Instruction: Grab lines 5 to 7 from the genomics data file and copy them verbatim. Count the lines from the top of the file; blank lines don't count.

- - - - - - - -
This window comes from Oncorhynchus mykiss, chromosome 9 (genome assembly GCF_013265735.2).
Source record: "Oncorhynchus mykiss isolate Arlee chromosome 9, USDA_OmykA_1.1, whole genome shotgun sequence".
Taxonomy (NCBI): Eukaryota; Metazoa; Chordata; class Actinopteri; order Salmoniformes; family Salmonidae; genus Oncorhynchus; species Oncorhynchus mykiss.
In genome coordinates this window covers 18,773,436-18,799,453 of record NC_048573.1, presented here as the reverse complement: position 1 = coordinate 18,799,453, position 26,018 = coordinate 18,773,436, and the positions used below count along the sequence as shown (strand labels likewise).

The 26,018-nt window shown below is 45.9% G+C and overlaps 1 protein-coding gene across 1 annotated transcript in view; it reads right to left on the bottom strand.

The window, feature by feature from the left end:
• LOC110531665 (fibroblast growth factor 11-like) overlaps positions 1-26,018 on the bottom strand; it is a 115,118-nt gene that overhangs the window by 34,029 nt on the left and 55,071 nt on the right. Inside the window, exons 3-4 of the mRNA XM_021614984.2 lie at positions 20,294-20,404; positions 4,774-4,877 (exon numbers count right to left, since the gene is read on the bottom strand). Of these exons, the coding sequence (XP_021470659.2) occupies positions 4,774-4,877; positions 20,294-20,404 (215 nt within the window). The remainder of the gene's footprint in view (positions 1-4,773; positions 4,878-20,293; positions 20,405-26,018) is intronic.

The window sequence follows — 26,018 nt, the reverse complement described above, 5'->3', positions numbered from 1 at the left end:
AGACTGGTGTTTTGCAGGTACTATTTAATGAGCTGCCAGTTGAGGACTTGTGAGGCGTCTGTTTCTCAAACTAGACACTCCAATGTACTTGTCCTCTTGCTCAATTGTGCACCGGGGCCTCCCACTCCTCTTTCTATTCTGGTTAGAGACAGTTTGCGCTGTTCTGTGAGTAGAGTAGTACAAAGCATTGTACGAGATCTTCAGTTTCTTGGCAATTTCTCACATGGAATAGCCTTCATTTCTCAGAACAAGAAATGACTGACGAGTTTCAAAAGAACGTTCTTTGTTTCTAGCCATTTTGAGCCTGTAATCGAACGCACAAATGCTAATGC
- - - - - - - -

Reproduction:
The 26,018-nt window shown below is 45.9% G+C and overlaps 1 protein-coding gene across 1 annotated transcript in view; it reads right to left on the bottom strand.

The window, feature by feature from the left end:
• LOC110531665 (fibroblast growth factor 11-like) overlaps positions 1-26,018 on the bottom strand; it is a 115,118-nt gene that overhangs the window by 34,029 nt on the left and 55,071 nt on the right. Inside the window, exons 3-4 of the mRNA XM_021614984.2 lie at positions 20,294-20,404; positions 4,774-4,877 (exon numbers count right to left, since the gene is read on the bottom strand). Of these exons, the coding sequence (XP_021470659.2) occupies positions 4,774-4,877; positions 20,294-20,404 (215 nt within the window). The remainder of the gene's footprint in view (positions 1-4,773; positions 4,878-20,293; positions 20,405-26,018) is intronic.